College Park eateries need to take responsibility for unsafe food practices
- Kevin Hu
Sophomore cell biology and genetics major Lade Gbolade found a caterpillar in her broccoli at the South Campus Dining Hall on Monday. (Photo courtesy of Lade Gbolade)
Views expressed in opinion columns are the author’s own.
r/UMD is a hub for University of Maryland students on Reddit to share information about classes, memes, weird happenings on the campus — and, occasionally, unflattering pictures of dining hall food. From moldy bread to worm-infested fruit, there’s no telling what mystery ingredients — or inhabitants — you might find in your next meal. However, food safety isn’t just a concern in our dining halls. Recently, hummus from Moby Dick — which has an on-campus location — was linked to a cluster of salmonella infections. Among the nine individuals who contracted salmonella, five of them are part of this university’s community.
In the wake of various other food violations over the past year, it’s absurd that this university isn’t doing more to protect its students’ welfare. Dining halls and restaurants near this university should undergo more frequent and rigorous safety inspections, suffer greater consequences if they fail to meet minimum health standards and properly take responsibility for their shortcomings.
Despite the obvious health code violations presented on r/UMD, I have never once received an email from this university notifying me of any of these incidents, or even a vague announcement concerning potential risks of certain foods from the dining halls. Given the plethora of diseases worms and other parasites can carry, this university jeopardizes our health to avoid dealing with the issues.
Whether this is due to infrequent safety inspections or lack of a sufficient response, this university needs to be held accountable. If fully, or even partially, closing the dining halls is necessary, this university should compensate students who pay for a meal plan. No one should be paying upwards of $2,000 a semester to find worms in their food.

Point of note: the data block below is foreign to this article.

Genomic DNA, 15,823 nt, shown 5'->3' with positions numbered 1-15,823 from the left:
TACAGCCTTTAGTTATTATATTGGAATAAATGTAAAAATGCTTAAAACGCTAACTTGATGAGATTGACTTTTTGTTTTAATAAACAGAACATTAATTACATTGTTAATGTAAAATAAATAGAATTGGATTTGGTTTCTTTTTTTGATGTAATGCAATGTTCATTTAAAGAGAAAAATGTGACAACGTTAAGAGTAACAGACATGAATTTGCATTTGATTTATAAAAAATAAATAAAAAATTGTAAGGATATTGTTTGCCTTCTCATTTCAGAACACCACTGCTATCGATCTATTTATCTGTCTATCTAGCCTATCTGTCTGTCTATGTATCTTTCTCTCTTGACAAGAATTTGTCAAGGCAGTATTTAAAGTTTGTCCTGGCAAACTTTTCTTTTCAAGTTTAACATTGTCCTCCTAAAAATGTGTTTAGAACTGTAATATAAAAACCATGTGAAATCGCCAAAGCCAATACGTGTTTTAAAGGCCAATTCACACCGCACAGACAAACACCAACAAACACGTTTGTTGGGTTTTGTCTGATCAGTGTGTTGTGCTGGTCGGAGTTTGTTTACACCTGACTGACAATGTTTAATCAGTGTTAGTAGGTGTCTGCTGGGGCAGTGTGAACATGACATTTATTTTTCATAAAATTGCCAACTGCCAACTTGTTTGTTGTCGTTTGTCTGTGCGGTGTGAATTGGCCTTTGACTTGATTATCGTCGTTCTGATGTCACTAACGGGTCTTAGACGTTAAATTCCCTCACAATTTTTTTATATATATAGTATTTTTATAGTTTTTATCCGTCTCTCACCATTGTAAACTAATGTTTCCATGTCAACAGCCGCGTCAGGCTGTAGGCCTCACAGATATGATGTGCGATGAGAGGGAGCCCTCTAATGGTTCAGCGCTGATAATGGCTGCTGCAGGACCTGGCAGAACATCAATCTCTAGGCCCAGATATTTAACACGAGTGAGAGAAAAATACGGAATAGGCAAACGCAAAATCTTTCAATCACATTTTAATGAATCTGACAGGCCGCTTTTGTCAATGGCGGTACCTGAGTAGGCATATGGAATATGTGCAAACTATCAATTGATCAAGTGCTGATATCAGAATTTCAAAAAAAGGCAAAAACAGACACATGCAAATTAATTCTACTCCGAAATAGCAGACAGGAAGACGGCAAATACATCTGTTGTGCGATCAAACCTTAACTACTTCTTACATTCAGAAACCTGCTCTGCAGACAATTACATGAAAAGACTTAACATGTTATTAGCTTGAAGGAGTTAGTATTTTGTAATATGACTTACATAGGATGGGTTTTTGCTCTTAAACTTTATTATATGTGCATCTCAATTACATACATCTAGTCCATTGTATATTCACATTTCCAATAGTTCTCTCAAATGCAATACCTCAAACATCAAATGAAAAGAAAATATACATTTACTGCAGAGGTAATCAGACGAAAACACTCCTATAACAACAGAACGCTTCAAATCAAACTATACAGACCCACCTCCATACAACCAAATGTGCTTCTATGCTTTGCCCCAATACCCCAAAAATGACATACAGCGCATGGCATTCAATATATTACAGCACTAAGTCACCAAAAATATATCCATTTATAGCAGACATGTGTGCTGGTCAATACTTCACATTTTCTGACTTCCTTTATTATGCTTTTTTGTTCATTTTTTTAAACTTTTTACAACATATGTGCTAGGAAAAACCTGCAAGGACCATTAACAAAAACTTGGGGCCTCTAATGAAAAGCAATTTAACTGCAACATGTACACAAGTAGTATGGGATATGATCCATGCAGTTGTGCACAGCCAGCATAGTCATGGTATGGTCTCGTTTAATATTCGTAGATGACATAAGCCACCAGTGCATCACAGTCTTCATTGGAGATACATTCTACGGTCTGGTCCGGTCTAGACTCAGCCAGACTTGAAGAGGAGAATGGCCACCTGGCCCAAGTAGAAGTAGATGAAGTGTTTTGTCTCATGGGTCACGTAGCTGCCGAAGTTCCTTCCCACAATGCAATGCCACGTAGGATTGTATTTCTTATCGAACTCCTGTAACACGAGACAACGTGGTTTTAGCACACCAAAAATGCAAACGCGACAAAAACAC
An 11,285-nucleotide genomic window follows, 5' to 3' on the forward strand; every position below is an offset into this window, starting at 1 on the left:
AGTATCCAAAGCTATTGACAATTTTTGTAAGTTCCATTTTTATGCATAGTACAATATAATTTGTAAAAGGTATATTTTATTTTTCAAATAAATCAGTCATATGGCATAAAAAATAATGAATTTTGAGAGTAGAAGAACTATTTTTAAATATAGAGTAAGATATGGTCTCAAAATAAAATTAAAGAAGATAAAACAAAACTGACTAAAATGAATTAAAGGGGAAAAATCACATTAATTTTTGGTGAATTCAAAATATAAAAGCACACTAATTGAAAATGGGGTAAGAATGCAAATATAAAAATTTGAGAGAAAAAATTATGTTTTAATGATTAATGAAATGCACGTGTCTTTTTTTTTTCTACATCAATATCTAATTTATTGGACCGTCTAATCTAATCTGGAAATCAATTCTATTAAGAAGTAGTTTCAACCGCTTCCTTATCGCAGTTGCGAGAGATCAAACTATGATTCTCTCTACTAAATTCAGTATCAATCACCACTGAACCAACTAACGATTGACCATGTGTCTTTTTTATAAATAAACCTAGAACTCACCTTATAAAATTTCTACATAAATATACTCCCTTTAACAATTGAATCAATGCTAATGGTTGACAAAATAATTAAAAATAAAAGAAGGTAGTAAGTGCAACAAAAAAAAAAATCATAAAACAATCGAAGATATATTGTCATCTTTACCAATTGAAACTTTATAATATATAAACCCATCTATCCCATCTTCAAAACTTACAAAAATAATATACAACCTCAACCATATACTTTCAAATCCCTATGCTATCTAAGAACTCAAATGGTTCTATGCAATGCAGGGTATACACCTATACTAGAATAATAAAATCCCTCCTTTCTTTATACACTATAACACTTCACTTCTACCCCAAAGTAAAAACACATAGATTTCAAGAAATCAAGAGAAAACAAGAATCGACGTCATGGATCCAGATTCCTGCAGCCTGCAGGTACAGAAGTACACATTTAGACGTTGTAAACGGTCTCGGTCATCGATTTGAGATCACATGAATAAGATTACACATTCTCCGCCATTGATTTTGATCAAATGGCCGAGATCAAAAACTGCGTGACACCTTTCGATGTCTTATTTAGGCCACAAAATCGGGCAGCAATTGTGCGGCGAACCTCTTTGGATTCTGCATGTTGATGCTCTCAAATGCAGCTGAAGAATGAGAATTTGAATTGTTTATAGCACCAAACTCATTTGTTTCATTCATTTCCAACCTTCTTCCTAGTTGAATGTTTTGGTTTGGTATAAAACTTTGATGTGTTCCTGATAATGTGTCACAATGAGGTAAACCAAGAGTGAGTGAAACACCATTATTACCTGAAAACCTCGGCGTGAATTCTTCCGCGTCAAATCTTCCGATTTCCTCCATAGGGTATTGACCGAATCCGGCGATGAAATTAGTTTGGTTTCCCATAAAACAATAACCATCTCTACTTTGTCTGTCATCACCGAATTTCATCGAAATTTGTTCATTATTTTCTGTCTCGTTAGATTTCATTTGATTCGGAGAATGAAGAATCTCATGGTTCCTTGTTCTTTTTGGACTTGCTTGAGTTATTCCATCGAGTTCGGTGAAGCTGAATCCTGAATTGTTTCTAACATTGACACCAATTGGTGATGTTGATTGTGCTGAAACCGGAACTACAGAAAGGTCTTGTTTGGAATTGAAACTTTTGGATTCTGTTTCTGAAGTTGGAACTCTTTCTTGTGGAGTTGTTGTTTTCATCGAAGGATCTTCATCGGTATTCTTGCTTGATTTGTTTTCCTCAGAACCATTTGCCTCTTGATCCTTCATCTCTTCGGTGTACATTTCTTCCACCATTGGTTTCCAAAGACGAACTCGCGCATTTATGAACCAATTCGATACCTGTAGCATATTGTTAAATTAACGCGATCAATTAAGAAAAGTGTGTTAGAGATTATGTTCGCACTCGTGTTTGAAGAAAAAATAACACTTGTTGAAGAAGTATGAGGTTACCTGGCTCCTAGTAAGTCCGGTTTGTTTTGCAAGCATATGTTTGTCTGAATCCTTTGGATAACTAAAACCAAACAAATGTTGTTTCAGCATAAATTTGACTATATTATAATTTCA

Restaurants on campus need to face similar consequences. Last semester, I visited Ten Ren’s Tea Time to grab one of my favorite guilty pleasures — a full plate of General Tso’s chicken. Unbeknownst to me, that restaurant would close down two weeks later “due to an excessive amount of mice activity observed within the store.” Droppings were observed throughout the establishment, including the food prep area.
The gross negligence that Ten Ren’s demonstrated — not just in continuing to prepare food despite mouse droppings being observed in “great abundance,” but also in the following days— is disturbing. Ten Ren’s never released a public announcement about the health hazards; I didn’t find out until The Diamondback released an article almost a month later.
According to Ten Ren’s Facebook page, it closed down following the county inspection for “kitchen technical issues,” which blatantly misrepresented the actual situation. Over the following weekend, Ten Ren’s posted that “Due to Kitchen Renovation and Spring Cleaning, we will be closed …We will miss everyone until Monday! Stay bubbly Tenreners❤.” Not only did the restaurant deceive its customers yet again, but it also had the audacity to add a heart emoji as if the situation wasn’t severe enough to warrant a serious response.
Food safety violations pervade our campus to the point that it’s almost ingrained into our culture. It’s alarming how desensitized we’ve become to the point that we joke about the disgusting things students find in their food. Restaurants and this university should be held accountable for their actions and punished more severely — whether it be a closure or a significant fine — to discourage them from adopting a nonchalant attitude towards our well-being.